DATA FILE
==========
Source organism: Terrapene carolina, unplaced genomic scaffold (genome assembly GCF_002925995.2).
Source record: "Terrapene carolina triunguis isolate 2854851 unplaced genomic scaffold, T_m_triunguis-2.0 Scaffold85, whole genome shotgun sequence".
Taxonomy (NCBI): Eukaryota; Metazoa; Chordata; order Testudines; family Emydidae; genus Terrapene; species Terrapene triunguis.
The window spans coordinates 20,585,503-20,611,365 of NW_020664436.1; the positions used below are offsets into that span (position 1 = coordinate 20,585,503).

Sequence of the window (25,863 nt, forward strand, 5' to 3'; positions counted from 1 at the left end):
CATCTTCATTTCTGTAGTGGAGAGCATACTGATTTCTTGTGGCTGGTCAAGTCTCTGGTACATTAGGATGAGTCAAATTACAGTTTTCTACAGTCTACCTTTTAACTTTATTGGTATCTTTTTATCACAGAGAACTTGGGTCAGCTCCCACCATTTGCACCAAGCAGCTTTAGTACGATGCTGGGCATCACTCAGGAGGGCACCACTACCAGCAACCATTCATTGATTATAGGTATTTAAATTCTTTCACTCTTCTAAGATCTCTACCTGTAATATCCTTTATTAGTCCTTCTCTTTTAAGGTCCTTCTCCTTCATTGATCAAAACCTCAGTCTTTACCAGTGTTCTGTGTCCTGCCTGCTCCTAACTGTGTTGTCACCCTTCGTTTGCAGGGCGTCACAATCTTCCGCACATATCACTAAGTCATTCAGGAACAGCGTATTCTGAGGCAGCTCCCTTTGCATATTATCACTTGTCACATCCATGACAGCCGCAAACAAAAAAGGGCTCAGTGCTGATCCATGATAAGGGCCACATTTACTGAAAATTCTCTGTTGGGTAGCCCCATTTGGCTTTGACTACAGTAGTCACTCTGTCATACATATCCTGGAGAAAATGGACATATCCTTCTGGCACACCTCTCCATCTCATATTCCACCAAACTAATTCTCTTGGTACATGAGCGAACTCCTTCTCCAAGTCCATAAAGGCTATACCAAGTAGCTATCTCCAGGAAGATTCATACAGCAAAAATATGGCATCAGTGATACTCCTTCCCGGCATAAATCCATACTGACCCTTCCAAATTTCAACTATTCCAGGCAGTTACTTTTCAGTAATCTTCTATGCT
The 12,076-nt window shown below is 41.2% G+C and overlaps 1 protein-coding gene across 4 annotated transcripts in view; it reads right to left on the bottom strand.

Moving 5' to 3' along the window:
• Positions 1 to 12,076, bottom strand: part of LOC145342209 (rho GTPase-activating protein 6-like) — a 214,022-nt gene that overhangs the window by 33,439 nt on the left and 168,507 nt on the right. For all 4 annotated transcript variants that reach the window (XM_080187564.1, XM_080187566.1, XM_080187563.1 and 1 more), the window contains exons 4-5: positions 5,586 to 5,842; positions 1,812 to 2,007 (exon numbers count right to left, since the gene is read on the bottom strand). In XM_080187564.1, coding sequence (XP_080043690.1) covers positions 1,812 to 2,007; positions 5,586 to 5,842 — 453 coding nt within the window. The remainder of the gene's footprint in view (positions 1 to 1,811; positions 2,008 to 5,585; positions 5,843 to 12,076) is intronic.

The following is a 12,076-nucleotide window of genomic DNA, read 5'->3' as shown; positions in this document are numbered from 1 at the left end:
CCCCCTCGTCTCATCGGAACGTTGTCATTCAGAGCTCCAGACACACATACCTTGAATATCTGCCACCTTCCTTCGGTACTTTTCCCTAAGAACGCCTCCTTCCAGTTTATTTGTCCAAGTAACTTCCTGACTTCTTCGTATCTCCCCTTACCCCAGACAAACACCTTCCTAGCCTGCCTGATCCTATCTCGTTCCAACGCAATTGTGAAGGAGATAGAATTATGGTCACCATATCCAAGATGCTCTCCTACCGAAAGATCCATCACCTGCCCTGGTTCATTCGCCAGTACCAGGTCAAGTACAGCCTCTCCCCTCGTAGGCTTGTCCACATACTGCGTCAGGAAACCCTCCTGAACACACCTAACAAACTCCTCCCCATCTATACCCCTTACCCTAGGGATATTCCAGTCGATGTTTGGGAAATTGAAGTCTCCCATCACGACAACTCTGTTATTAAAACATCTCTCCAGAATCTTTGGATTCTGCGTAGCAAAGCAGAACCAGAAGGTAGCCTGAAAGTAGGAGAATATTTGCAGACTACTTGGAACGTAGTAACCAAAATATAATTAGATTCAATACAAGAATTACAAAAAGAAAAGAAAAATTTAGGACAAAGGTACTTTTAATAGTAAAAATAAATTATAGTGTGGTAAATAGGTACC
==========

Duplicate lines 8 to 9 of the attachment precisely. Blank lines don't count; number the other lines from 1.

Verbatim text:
Moving 5' to 3' along the window:
• Positions 1 to 12,076, bottom strand: part of LOC145342209 (rho GTPase-activating protein 6-like) — a 214,022-nt gene that overhangs the window by 33,439 nt on the left and 168,507 nt on the right. For all 4 annotated transcript variants that reach the window (XM_080187564.1, XM_080187566.1, XM_080187563.1 and 1 more), the window contains exons 4-5: positions 5,586 to 5,842; positions 1,812 to 2,007 (exon numbers count right to left, since the gene is read on the bottom strand). In XM_080187564.1, coding sequence (XP_080043690.1) covers positions 1,812 to 2,007; positions 5,586 to 5,842 — 453 coding nt within the window. The remainder of the gene's footprint in view (positions 1 to 1,811; positions 2,008 to 5,585; positions 5,843 to 12,076) is intronic.